CREATIVITY IN RECOVERY PART 2 – ONE80CENTER’s Executive Director Stephen Dansiger, PsyD, MFT discusses balancing sobriety and creative fulfillment
CREATIVITY IN RECOVERY Pt. 2 – Stephen Dansiger, PsyD, MFT
In our previous blogpost with ONE80CENTER Executive Director Dr. Steve Dansiger, (READ HERE), he discussed his development as a musician, his experience hitting bottom as an addict, and the creative hiatus that followed in the first years of his sobriety.
180: When you got sober, did you experience a lapse in creative flow? Were you scared to play music and write?
SD: For me, it was less about fear of the artistic process and more that I was afraid I wouldn’t stay sober if I didn’t give it up for a while. I was in a position where maybe I would have ended up touring as a musician if I kept going, and that didn’t feel safe. I was getting offers to play at the same time I was trying to get sober on my own…putting two weeks together at a time, curled up in a ball on my apartment floor. I just couldn’t do it.
180: Did you have any notion that the creative impulse was still there?
SD: I needed to heal for a couple of years in order to even know what the hell that was. I’d gotten to the point where music (and creative expression) was meaningless. It was free drugs and alcohol and women…but the creativity part was gone. I couldn’t even listen to music. And then it broke naturally. The way it manifested was like, “I don’t want to play drums anymore…I want to write songs.” I needed to drop everything and release my preconceived notions about what it meant to be a creative person and then it naturally started to form. And later, when my friend asked me to play drums with her along the way, I thought, ‘Oh, that sounds like fun, let’s try that.’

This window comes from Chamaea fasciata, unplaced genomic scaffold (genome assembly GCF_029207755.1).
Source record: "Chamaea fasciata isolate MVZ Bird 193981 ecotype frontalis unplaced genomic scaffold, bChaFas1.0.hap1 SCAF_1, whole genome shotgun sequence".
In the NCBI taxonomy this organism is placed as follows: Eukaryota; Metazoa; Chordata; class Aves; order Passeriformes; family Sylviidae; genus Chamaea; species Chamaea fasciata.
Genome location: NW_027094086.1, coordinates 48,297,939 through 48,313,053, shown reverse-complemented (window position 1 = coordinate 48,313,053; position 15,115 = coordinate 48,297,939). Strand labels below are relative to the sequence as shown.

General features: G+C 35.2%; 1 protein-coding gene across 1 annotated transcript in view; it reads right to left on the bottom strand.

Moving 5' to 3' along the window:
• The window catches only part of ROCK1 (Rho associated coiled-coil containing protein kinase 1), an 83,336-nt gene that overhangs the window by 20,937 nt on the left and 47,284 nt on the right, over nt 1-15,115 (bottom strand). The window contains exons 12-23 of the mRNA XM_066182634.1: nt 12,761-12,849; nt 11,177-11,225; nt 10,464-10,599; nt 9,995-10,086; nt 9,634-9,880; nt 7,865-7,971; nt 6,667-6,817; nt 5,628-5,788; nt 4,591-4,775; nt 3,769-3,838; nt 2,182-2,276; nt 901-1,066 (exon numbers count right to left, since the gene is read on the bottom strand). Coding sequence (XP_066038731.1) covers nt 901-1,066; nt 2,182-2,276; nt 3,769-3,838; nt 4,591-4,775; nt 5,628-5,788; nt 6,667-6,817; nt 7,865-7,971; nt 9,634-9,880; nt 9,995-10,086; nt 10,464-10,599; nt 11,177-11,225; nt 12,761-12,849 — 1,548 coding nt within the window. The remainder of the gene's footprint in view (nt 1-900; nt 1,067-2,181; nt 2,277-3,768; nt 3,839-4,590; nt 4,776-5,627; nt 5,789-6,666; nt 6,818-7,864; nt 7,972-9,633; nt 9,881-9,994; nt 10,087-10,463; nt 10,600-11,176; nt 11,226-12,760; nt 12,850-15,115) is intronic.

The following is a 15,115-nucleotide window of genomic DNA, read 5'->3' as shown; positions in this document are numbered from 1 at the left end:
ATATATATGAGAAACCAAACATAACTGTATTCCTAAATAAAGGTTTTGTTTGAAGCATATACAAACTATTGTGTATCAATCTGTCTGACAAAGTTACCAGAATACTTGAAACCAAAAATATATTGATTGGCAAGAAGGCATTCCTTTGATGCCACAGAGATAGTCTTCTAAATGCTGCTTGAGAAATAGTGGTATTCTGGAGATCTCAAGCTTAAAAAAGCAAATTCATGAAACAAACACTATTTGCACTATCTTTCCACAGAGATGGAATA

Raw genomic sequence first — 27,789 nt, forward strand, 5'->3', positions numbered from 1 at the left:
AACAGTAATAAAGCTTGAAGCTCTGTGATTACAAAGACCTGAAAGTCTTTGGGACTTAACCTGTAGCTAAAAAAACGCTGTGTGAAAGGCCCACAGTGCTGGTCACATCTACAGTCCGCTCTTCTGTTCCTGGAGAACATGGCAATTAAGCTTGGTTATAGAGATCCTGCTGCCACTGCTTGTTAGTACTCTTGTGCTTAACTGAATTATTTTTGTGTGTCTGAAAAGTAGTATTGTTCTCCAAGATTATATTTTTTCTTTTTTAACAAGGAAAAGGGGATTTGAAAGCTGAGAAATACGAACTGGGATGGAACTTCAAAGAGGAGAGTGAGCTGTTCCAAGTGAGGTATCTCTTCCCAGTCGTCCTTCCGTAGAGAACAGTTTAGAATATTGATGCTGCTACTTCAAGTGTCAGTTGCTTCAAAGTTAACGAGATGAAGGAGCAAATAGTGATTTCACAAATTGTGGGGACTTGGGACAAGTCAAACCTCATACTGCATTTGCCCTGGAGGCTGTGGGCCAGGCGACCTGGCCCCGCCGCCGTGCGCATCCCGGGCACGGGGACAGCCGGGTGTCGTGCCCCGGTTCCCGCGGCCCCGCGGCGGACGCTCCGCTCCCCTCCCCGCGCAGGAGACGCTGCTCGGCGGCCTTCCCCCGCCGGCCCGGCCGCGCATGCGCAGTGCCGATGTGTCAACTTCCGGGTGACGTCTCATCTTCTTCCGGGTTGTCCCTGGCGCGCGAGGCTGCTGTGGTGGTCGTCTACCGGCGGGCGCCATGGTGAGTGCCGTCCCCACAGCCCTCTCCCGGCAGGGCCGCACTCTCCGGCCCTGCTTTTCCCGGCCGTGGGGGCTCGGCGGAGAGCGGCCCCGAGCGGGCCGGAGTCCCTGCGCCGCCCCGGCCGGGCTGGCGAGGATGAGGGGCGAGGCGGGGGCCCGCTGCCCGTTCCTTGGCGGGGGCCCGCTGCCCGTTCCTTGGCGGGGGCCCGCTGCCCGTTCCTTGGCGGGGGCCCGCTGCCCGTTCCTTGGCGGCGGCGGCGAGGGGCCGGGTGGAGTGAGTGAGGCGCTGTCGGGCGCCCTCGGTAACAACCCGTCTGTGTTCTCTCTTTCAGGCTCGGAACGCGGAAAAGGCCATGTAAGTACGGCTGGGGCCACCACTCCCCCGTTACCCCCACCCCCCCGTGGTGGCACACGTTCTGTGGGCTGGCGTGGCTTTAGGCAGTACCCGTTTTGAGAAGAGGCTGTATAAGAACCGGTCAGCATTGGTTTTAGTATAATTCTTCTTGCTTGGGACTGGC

So I started writing songs and released a single that garnered attention called The Ballad of John Parker. I put together an album and another band, got another record deal and developed momentum for a second time. But in the end, I didn’t get the label support to keep it moving forward and things fell apart. Then my friend who had started the band I played drums for, she got a book deal and broke her band up and it was like the universe was saying, ‘Go ahead and try to be a songwriter, try to be a drummer…but sorry, you can’t have either one.’